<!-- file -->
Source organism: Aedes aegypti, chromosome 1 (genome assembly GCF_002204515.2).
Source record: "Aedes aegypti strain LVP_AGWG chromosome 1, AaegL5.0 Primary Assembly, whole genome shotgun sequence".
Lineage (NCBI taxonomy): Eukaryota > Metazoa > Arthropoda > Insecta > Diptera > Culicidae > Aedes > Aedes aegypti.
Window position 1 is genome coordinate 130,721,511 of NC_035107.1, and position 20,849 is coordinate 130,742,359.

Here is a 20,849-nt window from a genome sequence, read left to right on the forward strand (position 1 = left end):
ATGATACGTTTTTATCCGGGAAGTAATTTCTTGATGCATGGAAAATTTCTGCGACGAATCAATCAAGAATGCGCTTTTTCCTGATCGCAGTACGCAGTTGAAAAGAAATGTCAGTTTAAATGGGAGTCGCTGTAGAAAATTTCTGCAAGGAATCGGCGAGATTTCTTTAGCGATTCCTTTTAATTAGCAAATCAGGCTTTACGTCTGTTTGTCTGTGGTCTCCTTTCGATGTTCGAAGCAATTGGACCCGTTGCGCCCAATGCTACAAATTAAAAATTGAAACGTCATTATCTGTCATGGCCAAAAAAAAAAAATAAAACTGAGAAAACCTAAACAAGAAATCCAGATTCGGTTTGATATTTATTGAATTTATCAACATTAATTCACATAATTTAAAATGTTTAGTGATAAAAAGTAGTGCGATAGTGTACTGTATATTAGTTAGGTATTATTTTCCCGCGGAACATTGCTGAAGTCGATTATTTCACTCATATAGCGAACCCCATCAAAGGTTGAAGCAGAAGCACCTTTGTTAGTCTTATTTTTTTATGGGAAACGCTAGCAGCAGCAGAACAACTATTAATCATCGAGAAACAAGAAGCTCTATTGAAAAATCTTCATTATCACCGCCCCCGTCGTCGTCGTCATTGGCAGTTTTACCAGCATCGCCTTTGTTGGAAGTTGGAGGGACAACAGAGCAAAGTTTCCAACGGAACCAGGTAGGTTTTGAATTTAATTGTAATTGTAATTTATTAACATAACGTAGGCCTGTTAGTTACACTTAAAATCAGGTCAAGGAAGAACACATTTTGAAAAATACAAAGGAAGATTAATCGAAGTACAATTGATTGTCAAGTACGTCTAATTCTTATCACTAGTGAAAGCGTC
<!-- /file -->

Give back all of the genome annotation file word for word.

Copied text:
Source organism: Aedes aegypti, chromosome 1 (genome assembly GCF_002204515.2).
Source record: "Aedes aegypti strain LVP_AGWG chromosome 1, AaegL5.0 Primary Assembly, whole genome shotgun sequence".
Lineage (NCBI taxonomy): Eukaryota > Metazoa > Arthropoda > Insecta > Diptera > Culicidae > Aedes > Aedes aegypti.
Window position 1 is genome coordinate 130,721,511 of NC_035107.1, and position 20,849 is coordinate 130,742,359.

Here is a 20,849-nt window from a genome sequence, read left to right on the forward strand (position 1 = left end):
ATGATACGTTTTTATCCGGGAAGTAATTTCTTGATGCATGGAAAATTTCTGCGACGAATCAATCAAGAATGCGCTTTTTCCTGATCGCAGTACGCAGTTGAAAAGAAATGTCAGTTTAAATGGGAGTCGCTGTAGAAAATTTCTGCAAGGAATCGGCGAGATTTCTTTAGCGATTCCTTTTAATTAGCAAATCAGGCTTTACGTCTGTTTGTCTGTGGTCTCCTTTCGATGTTCGAAGCAATTGGACCCGTTGCGCCCAATGCTACAAATTAAAAATTGAAACGTCATTATCTGTCATGGCCAAAAAAAAAAAATAAAACTGAGAAAACCTAAACAAGAAATCCAGATTCGGTTTGATATTTATTGAATTTATCAACATTAATTCACATAATTTAAAATGTTTAGTGATAAAAAGTAGTGCGATAGTGTACTGTATATTAGTTAGGTATTATTTTCCCGCGGAACATTGCTGAAGTCGATTATTTCACTCATATAGCGAACCCCATCAAAGGTTGAAGCAGAAGCACCTTTGTTAGTCTTATTTTTTTATGGGAAACGCTAGCAGCAGCAGAACAACTATTAATCATCGAGAAACAAGAAGCTCTATTGAAAAATCTTCATTATCACCGCCCCCGTCGTCGTCGTCATTGGCAGTTTTACCAGCATCGCCTTTGTTGGAAGTTGGAGGGACAACAGAGCAAAGTTTCCAACGGAACCAGGTAGGTTTTGAATTTAATTGTAATTGTAATTTATTAACATAACGTAGGCCTGTTAGTTACACTTAAAATCAGGTCAAGGAAGAACACATTTTGAAAAATACAAAGGAAGATTAATCGAAGTACAATTGATTGTCAAGTACGTCTAATTCTTATCACTAGTGAAAGCGTC